In FIG. 7E, a seal assembly receives pressure into its seal space not directly via an external opening in the seal-space housing 16 e. Instead, the seal assembly receives its pressure via a channel 62 that is defined by a member 12 e that is being sealed. Similarly, for suction-based seal assemblies according to the present invention, the pressure received can be negative pressure, or suction, and thus the seal space can be evacuated from such a channel.

Actually, in FIG. 7E, the shown portion of member 12 e can be thought of as a portion of an embodiment of a coupler 44 of FIG. 4, and seal-space housing 16 e can be thought of as a member that is being sealed that has had an internal groove scored into its interior wall, near its opening edge. More generally, in the drawings of the present document, the features of the seal housing or second member may instead be considered to be features of the first member, and vice versa.

In FIG. 7F, a seal assembly is shown that creates a seal against an internal wall of a member 12 f that is being sealed. The seal assembly shown is a suction-based embodiment using O-rings, but of course other embodiments may also similarly be configured to use the interior of the member 12 f for sealing. For example, the seal assembly is a through coupler, but an end-cap embodiment can also be used that is closed at the bottom of FIG. 7F.

Throughout the description and drawings, example embodiments are given with reference to specific configurations. It will be appreciated by those of ordinary skill in the art that the present invention can be embodied in other specific forms. The scope of the present invention, for the purpose of the present patent document, is not limited merely to the specific example embodiments of the foregoing description, but rather is indicated by the appended claims. All changes that come within the meaning and range of equivalents within the claims are to be considered as being embraced within the spirit and scope of the claims.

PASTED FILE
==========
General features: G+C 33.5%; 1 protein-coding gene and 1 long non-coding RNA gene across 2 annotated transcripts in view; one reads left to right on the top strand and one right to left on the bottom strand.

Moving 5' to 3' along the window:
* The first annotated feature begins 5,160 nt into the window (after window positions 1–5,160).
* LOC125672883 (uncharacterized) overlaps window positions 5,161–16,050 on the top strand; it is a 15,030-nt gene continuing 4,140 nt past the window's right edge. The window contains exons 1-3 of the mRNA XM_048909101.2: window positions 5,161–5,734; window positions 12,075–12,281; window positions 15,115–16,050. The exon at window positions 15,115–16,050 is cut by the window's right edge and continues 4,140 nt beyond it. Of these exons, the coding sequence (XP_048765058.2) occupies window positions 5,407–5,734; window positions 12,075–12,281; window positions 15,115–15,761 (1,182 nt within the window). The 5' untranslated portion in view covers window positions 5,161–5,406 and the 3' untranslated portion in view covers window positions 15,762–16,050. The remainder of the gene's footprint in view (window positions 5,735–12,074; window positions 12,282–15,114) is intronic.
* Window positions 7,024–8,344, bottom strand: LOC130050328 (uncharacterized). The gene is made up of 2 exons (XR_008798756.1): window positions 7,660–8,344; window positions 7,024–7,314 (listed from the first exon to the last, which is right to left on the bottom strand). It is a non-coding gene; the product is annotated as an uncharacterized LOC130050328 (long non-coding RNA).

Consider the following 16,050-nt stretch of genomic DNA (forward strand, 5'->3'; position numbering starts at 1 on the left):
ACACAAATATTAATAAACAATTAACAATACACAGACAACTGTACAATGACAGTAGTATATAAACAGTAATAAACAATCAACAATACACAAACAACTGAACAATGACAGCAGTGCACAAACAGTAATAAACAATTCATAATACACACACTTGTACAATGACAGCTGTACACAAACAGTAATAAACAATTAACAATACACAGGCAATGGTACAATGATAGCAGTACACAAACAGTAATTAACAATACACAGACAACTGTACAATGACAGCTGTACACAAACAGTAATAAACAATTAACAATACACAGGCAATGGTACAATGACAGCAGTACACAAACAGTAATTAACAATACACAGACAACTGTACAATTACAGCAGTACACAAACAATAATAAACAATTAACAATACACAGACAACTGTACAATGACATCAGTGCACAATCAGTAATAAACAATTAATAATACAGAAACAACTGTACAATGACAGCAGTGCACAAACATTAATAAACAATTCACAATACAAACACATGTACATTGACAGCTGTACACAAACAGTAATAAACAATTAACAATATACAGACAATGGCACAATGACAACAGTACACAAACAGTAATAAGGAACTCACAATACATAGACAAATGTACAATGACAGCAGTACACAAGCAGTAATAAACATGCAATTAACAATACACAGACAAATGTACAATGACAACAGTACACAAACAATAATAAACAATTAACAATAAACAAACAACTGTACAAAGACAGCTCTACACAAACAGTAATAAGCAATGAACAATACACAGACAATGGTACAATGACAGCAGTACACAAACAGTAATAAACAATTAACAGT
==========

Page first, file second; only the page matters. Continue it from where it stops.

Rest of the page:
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Referenced by
Citing PatentFiling datePublication dateApplicantTitle
US8827275Jul 30, 2012Sep 9, 2014Von Ardenne Anlagentechnik GmbhSealing device for rotary feedthrough
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US20130112283 *Nov 3, 2011May 9, 2013Yuriy ZAKUSKINVacuum Connector
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Classifications
U.S. Classification285/96, 285/106, 285/95
International ClassificationF16L17/10, F16J15/16, F16L17/02
Cooperative ClassificationF16L17/10, F16J15/164
European ClassificationF16L17/10, F16J15/16C